No. 4A Folding Kodak (1906 - 1915)
This is a very large camera for amateur photographers, producing negatives of 4 1/4 x 6 1/2 inch (10,7 x 16,3 cm) on roll film or glass plates.
There are many sizes of Folding Pocket Kodaks, ranging from the small No. 0 to the largest daylight loading roll film camera for normal use: the No. 4A. It is a giant apparatus and even Eastman Kodak didn't dare to call it a pocket camera, so its name is No. 4A Folding Kodak.
Some figures and facts:
- It was introduced in 1906
- and discontinued in 1915
- during which time 15.000 were made
- the model A (from April 1906 to December 1907) has a wooden front construction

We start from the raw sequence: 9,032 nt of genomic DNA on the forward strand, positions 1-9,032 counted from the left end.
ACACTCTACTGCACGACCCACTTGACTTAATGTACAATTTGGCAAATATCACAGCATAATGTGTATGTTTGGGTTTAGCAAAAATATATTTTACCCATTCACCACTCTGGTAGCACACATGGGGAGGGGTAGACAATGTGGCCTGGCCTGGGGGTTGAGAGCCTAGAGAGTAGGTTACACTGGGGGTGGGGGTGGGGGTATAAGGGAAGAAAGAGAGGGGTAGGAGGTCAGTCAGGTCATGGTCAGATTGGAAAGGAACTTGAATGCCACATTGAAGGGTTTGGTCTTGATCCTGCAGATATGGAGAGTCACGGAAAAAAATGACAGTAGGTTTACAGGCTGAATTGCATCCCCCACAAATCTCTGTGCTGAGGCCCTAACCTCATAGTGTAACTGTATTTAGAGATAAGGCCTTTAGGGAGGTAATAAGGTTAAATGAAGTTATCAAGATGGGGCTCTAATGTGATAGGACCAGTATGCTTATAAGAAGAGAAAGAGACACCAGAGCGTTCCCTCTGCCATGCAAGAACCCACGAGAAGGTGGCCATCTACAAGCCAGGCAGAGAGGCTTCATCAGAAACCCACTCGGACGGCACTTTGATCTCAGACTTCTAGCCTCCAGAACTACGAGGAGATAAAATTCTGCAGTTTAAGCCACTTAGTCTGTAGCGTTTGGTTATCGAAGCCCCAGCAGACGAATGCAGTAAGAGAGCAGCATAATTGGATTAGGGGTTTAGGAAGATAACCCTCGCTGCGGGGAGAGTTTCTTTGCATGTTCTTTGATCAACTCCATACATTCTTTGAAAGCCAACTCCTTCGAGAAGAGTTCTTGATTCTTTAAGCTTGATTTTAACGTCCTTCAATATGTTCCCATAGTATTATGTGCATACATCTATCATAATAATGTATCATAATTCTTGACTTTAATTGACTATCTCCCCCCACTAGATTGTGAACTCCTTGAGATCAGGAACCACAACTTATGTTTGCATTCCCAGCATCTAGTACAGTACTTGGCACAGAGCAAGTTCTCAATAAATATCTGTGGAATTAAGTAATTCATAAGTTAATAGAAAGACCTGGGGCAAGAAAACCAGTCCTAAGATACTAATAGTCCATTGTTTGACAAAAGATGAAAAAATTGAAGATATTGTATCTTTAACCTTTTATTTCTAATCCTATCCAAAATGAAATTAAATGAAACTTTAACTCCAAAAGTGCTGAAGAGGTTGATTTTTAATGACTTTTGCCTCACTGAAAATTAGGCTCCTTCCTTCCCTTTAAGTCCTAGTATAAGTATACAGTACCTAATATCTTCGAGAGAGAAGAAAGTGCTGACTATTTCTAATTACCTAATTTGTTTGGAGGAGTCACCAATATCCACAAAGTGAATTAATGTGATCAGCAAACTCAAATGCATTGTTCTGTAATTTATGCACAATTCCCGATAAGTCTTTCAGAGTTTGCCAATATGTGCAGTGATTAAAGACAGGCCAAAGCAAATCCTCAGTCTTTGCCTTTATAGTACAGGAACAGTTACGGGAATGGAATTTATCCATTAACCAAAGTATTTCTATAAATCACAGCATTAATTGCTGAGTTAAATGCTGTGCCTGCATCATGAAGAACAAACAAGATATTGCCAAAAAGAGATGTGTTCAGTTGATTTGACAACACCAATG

- with the model B the wooden front changed to metal
The roll film back could be replaced with a plate back. From 1915 an Autographic back was available also.
The camera was sold with a number of lens / shutter combinations, ranging from the cheapest model with Rapid Rectilinear lens and Bausch & Lomb Automatic shutter ($ 35) to a model with Goerz Dagor and X.L. Sector for $ 110. Like the No. 3, 3A and 4 Folding Pocket Kodak, the 4A could be used as a simple snapshooting camera, but also as an instrument for the more advanced amateur. The lensboard can be moved sideways and up and down. If used as a plate camera the effect can be judged on the ground glass.
Sample photo made with the No. 4A Folding Pocket (sic) Kodak
Ad in Photo Era 1906